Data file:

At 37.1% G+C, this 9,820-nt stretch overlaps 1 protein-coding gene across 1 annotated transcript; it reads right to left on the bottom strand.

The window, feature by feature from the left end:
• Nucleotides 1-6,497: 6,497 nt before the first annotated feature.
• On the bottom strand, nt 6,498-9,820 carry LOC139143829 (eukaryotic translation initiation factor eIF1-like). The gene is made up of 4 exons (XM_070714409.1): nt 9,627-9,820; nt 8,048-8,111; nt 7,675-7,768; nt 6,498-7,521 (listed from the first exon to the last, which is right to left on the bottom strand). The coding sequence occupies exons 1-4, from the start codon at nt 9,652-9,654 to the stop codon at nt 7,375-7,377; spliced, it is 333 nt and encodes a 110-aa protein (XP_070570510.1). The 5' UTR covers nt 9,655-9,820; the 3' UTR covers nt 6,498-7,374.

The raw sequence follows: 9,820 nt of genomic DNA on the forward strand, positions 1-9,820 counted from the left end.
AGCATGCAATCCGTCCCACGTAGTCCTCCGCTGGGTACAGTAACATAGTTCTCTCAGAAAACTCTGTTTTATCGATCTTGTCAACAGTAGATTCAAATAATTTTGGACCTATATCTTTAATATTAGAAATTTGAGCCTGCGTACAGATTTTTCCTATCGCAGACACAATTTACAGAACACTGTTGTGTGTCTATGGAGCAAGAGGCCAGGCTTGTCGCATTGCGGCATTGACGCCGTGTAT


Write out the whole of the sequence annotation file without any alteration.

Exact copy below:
At 37.1% G+C, this 9,820-nt stretch overlaps 1 protein-coding gene across 1 annotated transcript; it reads right to left on the bottom strand.

The window, feature by feature from the left end:
• Nucleotides 1-6,497: 6,497 nt before the first annotated feature.
• On the bottom strand, nt 6,498-9,820 carry LOC139143829 (eukaryotic translation initiation factor eIF1-like). The gene is made up of 4 exons (XM_070714409.1): nt 9,627-9,820; nt 8,048-8,111; nt 7,675-7,768; nt 6,498-7,521 (listed from the first exon to the last, which is right to left on the bottom strand). The coding sequence occupies exons 1-4, from the start codon at nt 9,652-9,654 to the stop codon at nt 7,375-7,377; spliced, it is 333 nt and encodes a 110-aa protein (XP_070570510.1). The 5' UTR covers nt 9,655-9,820; the 3' UTR covers nt 6,498-7,374.

The raw sequence follows: 9,820 nt of genomic DNA on the forward strand, positions 1-9,820 counted from the left end.
AGCATGCAATCCGTCCCACGTAGTCCTCCGCTGGGTACAGTAACATAGTTCTCTCAGAAAACTCTGTTTTATCGATCTTGTCAACAGTAGATTCAAATAATTTTGGACCTATATCTTTAATATTAGAAATTTGAGCCTGCGTACAGATTTTTCCTATCGCAGACACAATTTACAGAACACTGTTGTGTGTCTATGGAGCAAGAGGCCAGGCTTGTCGCATTGCGGCATTGACGCCGTGTAT